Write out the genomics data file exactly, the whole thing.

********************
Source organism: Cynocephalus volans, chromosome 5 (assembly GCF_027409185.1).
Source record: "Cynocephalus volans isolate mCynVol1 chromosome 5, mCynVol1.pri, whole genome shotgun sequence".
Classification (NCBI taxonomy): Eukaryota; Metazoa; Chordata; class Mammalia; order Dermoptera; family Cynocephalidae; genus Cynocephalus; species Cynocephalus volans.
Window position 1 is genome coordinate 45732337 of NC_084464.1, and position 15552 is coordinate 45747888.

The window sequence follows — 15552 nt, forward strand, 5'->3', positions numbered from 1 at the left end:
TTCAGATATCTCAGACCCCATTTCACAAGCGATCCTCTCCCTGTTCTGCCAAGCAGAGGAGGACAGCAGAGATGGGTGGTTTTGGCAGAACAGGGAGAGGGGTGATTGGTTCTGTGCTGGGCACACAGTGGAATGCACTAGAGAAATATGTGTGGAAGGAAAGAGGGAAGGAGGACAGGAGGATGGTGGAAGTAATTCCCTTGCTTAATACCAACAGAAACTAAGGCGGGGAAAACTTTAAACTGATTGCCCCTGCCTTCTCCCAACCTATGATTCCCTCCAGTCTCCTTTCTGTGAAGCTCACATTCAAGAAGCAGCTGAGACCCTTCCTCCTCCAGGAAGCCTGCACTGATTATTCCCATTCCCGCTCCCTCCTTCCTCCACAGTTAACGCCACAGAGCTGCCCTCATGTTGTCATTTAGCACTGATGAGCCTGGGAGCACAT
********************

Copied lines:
Source organism: Cynocephalus volans, chromosome 5 (assembly GCF_027409185.1).
Source record: "Cynocephalus volans isolate mCynVol1 chromosome 5, mCynVol1.pri, whole genome shotgun sequence".
Classification (NCBI taxonomy): Eukaryota; Metazoa; Chordata; class Mammalia; order Dermoptera; family Cynocephalidae; genus Cynocephalus; species Cynocephalus volans.
Window position 1 is genome coordinate 45732337 of NC_084464.1, and position 15552 is coordinate 45747888.

The window sequence follows — 15552 nt, forward strand, 5'->3', positions numbered from 1 at the left end:
TTCAGATATCTCAGACCCCATTTCACAAGCGATCCTCTCCCTGTTCTGCCAAGCAGAGGAGGACAGCAGAGATGGGTGGTTTTGGCAGAACAGGGAGAGGGGTGATTGGTTCTGTGCTGGGCACACAGTGGAATGCACTAGAGAAATATGTGTGGAAGGAAAGAGGGAAGGAGGACAGGAGGATGGTGGAAGTAATTCCCTTGCTTAATACCAACAGAAACTAAGGCGGGGAAAACTTTAAACTGATTGCCCCTGCCTTCTCCCAACCTATGATTCCCTCCAGTCTCCTTTCTGTGAAGCTCACATTCAAGAAGCAGCTGAGACCCTTCCTCCTCCAGGAAGCCTGCACTGATTATTCCCATTCCCGCTCCCTCCTTCCTCCACAGTTAACGCCACAGAGCTGCCCTCATGTTGTCATTTAGCACTGATGAGCCTGGGAGCACAT